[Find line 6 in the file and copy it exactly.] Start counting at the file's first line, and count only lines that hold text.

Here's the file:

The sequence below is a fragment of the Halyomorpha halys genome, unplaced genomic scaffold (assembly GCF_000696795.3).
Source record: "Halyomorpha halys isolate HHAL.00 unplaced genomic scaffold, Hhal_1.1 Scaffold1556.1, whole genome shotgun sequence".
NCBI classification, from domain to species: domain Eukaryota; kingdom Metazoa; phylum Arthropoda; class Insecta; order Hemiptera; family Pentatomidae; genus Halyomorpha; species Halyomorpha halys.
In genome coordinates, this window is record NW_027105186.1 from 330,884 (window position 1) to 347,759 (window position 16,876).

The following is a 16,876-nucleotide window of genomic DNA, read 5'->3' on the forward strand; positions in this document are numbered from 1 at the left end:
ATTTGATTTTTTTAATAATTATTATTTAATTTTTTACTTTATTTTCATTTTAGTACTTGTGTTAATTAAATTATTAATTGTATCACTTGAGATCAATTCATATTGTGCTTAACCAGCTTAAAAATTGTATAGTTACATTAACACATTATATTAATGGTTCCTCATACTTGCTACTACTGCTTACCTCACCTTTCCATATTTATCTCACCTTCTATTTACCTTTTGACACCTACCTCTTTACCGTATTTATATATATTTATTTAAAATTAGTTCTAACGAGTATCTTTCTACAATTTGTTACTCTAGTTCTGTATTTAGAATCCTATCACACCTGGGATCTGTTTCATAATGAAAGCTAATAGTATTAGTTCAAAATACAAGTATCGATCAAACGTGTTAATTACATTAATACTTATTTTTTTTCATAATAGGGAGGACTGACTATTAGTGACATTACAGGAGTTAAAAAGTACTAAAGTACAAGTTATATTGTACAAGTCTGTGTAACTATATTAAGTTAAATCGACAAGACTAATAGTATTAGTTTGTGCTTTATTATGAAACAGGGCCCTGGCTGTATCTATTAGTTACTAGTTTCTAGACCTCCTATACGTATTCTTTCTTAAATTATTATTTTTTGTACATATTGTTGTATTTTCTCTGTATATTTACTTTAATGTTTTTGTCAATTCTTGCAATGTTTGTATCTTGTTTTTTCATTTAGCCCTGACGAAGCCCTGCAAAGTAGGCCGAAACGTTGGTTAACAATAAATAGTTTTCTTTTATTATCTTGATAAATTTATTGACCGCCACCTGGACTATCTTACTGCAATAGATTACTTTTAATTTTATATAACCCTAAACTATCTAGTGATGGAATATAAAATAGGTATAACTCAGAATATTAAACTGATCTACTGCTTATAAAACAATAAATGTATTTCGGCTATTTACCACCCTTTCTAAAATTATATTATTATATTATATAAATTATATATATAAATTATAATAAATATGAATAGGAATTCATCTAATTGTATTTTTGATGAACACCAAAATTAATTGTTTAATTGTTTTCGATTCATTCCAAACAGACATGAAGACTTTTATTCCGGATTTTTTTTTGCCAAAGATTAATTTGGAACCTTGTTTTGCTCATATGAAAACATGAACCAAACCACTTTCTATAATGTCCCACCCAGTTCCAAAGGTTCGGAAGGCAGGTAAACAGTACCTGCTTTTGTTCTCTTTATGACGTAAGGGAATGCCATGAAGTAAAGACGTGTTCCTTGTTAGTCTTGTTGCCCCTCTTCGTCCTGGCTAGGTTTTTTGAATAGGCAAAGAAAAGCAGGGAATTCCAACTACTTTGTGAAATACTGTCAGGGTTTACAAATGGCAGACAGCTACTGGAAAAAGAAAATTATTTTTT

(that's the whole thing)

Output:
ATTTGATTTTTTTAATAATTATTATTTAATTTTTTACTTTATTTTCATTTTAGTACTTGTGTTAATTAAATTATTAATTGTATCACTTGAGATCAATTCATATTGTGCTTAACCAGCTTAAAAATTGTATAGTTACATTAACACATTATATTAATGGTTCCTCATACTTGCTACTACTGCTTACCTCACCTTTCCATATTTATCTCACCTTCTATTTACCTTTTGACACCTACCTCTTTACCGTATTTATATATATTTATTTAAAATTAGTTCTAACGAGTATCTTTCTACAATTTGTTACTCTAGTTCTGTATTTAGAATCCTATCACACCTGGGATCTGTTTCATAATGAAAGCTAATAGTATTAGTTCAAAATACAAGTATCGATCAAACGTGTTAATTACATTAATACTTATTTTTTTTCATAATAGGGAGGACTGACTATTAGTGACATTACAGGAGTTAAAAAGTACTAAAGTACAAGTTATATTGTACAAGTCTGTGTAACTATATTAAGTTAAATCGACAAGACTAATAGTATTAGTTTGTGCTTTATTATGAAACAGGGCCCTGGCTGTATCTATTAGTTACTAGTTTCTAGACCTCCTATACGTATTCTTTCTTAAATTATTATTTTTTGTACATATTGTTGTATTTTCTCTGTATATTTACTTTAATGTTTTTGTCAATTCTTGCAATGTTTGTATCTTGTTTTTTCATTTAGCCCTGACGAAGCCCTGCAAAGTAGGCCGAAACGTTGGTTAACAATAAATAGTTTTCTTTTATTATCTTGATAAATTTATTGACCGCCACCTGGACTATCTTACTGCAATAGATTACTTTTAATTTTATATAACCCTAAACTATCTAGTGATGGAATATAAAATAGGTATAACTCAGAATATTAAACTGATCTACTGCTTATAAAACAATAAATGTATTTCGGCTATTTACCACCCTTTCTAAAATTATATTATTATATTATATAAATTATATATATAAATTATAATAAATATGAATAGGAATTCATCTAATTGTATTTTTGATGAACACCAAAATTAATTGTTTAATTGTTTTCGATTCATTCCAAACAGACATGAAGACTTTTATTCCGGATTTTTTTTTGCCAAAGATTAATTTGGAACCTTGTTTTGCTCATATGAAAACATGAACCAAACCACTTTCTATAATGTCCCACCCAGTTCCAAAGGTTCGGAAGGCAGGTAAACAGTACCTGCTTTTGTTCTCTTTATGACGTAAGGGAATGCCATGAAGTAAAGACGTGTTCCTTGTTAGTCTTGTTGCCCCTCTTCGTCCTGGCTAGGTTTTTTGAATAGGCAAAGAAAAGCAGGGAATTCCAACTACTTTGTGAAATACTGTCAGGGTTTACAAATGGCAGACAGCTACTGGAAAAAGAAAATTATTTTTT